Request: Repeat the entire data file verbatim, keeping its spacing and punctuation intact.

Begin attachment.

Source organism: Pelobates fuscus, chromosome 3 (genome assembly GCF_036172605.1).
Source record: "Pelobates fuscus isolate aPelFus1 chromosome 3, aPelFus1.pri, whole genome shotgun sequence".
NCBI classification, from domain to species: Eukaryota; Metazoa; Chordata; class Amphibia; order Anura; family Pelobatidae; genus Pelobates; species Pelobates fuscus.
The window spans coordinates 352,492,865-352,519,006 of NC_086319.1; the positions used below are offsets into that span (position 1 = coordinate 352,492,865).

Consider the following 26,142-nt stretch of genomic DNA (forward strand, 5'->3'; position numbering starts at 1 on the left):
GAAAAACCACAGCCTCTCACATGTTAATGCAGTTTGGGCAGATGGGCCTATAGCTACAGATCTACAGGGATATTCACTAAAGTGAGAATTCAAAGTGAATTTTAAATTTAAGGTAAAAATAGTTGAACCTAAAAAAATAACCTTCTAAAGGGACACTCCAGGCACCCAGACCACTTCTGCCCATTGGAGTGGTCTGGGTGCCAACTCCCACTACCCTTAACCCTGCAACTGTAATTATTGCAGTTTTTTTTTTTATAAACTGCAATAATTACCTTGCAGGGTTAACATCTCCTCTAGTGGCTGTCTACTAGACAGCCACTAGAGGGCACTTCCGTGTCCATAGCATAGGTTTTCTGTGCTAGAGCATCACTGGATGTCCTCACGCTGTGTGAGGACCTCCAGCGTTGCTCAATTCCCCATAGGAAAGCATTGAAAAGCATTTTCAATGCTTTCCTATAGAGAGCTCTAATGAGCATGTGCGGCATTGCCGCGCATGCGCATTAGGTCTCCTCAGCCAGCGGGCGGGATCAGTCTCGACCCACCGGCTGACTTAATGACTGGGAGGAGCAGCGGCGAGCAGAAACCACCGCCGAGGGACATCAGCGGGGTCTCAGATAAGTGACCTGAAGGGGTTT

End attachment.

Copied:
Source organism: Pelobates fuscus, chromosome 3 (genome assembly GCF_036172605.1).
Source record: "Pelobates fuscus isolate aPelFus1 chromosome 3, aPelFus1.pri, whole genome shotgun sequence".
NCBI classification, from domain to species: Eukaryota; Metazoa; Chordata; class Amphibia; order Anura; family Pelobatidae; genus Pelobates; species Pelobates fuscus.
The window spans coordinates 352,492,865-352,519,006 of NC_086319.1; the positions used below are offsets into that span (position 1 = coordinate 352,492,865).

Consider the following 26,142-nt stretch of genomic DNA (forward strand, 5'->3'; position numbering starts at 1 on the left):
GAAAAACCACAGCCTCTCACATGTTAATGCAGTTTGGGCAGATGGGCCTATAGCTACAGATCTACAGGGATATTCACTAAAGTGAGAATTCAAAGTGAATTTTAAATTTAAGGTAAAAATAGTTGAACCTAAAAAAATAACCTTCTAAAGGGACACTCCAGGCACCCAGACCACTTCTGCCCATTGGAGTGGTCTGGGTGCCAACTCCCACTACCCTTAACCCTGCAACTGTAATTATTGCAGTTTTTTTTTTTATAAACTGCAATAATTACCTTGCAGGGTTAACATCTCCTCTAGTGGCTGTCTACTAGACAGCCACTAGAGGGCACTTCCGTGTCCATAGCATAGGTTTTCTGTGCTAGAGCATCACTGGATGTCCTCACGCTGTGTGAGGACCTCCAGCGTTGCTCAATTCCCCATAGGAAAGCATTGAAAAGCATTTTCAATGCTTTCCTATAGAGAGCTCTAATGAGCATGTGCGGCATTGCCGCGCATGCGCATTAGGTCTCCTCAGCCAGCGGGCGGGATCAGTCTCGACCCACCGGCTGACTTAATGACTGGGAGGAGCAGCGGCGAGCAGAAACCACCGCCGAGGGACATCAGCGGGGTCTCAGATAAGTGACCTGAAGGGGTTT